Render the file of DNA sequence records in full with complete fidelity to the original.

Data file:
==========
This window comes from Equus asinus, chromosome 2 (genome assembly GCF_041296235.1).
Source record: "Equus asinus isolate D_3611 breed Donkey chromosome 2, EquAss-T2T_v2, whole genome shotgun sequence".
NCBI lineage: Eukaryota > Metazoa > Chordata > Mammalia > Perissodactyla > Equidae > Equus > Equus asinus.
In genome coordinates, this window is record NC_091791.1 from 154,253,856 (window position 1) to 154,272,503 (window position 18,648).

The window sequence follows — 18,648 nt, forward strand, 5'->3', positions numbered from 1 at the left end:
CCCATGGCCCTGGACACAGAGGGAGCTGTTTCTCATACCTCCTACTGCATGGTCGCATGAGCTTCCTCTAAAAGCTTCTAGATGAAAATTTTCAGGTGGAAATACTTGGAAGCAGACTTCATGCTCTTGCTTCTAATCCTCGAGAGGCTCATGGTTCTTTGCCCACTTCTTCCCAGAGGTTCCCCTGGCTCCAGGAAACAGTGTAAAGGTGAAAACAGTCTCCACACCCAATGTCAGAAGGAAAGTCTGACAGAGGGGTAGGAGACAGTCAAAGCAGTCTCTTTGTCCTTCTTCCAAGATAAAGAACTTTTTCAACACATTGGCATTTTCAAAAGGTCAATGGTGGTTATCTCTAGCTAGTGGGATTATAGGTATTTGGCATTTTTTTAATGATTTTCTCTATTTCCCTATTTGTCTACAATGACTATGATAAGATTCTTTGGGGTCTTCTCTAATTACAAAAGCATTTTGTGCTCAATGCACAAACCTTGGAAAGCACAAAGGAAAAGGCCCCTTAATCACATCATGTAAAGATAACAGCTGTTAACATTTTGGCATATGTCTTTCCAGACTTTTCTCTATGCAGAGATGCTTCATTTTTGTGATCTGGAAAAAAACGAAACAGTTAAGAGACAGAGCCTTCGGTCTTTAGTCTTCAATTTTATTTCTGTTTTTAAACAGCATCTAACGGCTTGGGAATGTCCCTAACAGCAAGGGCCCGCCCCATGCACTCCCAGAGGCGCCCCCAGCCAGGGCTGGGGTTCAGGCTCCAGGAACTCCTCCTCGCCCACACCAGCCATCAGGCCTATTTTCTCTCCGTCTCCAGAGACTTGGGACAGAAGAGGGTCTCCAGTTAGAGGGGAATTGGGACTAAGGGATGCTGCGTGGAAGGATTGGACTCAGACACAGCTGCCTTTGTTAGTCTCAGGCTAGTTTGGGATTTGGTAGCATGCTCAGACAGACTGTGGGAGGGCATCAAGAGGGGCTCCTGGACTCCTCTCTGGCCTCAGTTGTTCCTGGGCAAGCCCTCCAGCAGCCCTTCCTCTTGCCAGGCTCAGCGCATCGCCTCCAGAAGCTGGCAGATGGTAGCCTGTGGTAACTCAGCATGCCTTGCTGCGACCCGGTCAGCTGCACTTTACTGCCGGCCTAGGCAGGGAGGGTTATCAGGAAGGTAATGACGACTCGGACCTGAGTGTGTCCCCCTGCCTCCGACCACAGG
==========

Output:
This window comes from Equus asinus, chromosome 2 (genome assembly GCF_041296235.1).
Source record: "Equus asinus isolate D_3611 breed Donkey chromosome 2, EquAss-T2T_v2, whole genome shotgun sequence".
NCBI lineage: Eukaryota > Metazoa > Chordata > Mammalia > Perissodactyla > Equidae > Equus > Equus asinus.
In genome coordinates, this window is record NC_091791.1 from 154,253,856 (window position 1) to 154,272,503 (window position 18,648).

The window sequence follows — 18,648 nt, forward strand, 5'->3', positions numbered from 1 at the left end:
CCCATGGCCCTGGACACAGAGGGAGCTGTTTCTCATACCTCCTACTGCATGGTCGCATGAGCTTCCTCTAAAAGCTTCTAGATGAAAATTTTCAGGTGGAAATACTTGGAAGCAGACTTCATGCTCTTGCTTCTAATCCTCGAGAGGCTCATGGTTCTTTGCCCACTTCTTCCCAGAGGTTCCCCTGGCTCCAGGAAACAGTGTAAAGGTGAAAACAGTCTCCACACCCAATGTCAGAAGGAAAGTCTGACAGAGGGGTAGGAGACAGTCAAAGCAGTCTCTTTGTCCTTCTTCCAAGATAAAGAACTTTTTCAACACATTGGCATTTTCAAAAGGTCAATGGTGGTTATCTCTAGCTAGTGGGATTATAGGTATTTGGCATTTTTTTAATGATTTTCTCTATTTCCCTATTTGTCTACAATGACTATGATAAGATTCTTTGGGGTCTTCTCTAATTACAAAAGCATTTTGTGCTCAATGCACAAACCTTGGAAAGCACAAAGGAAAAGGCCCCTTAATCACATCATGTAAAGATAACAGCTGTTAACATTTTGGCATATGTCTTTCCAGACTTTTCTCTATGCAGAGATGCTTCATTTTTGTGATCTGGAAAAAAACGAAACAGTTAAGAGACAGAGCCTTCGGTCTTTAGTCTTCAATTTTATTTCTGTTTTTAAACAGCATCTAACGGCTTGGGAATGTCCCTAACAGCAAGGGCCCGCCCCATGCACTCCCAGAGGCGCCCCCAGCCAGGGCTGGGGTTCAGGCTCCAGGAACTCCTCCTCGCCCACACCAGCCATCAGGCCTATTTTCTCTCCGTCTCCAGAGACTTGGGACAGAAGAGGGTCTCCAGTTAGAGGGGAATTGGGACTAAGGGATGCTGCGTGGAAGGATTGGACTCAGACACAGCTGCCTTTGTTAGTCTCAGGCTAGTTTGGGATTTGGTAGCATGCTCAGACAGACTGTGGGAGGGCATCAAGAGGGGCTCCTGGACTCCTCTCTGGCCTCAGTTGTTCCTGGGCAAGCCCTCCAGCAGCCCTTCCTCTTGCCAGGCTCAGCGCATCGCCTCCAGAAGCTGGCAGATGGTAGCCTGTGGTAACTCAGCATGCCTTGCTGCGACCCGGTCAGCTGCACTTTACTGCCGGCCTAGGCAGGGAGGGTTATCAGGAAGGTAATGACGACTCGGACCTGAGTGTGTCCCCCTGCCTCCGACCACAGG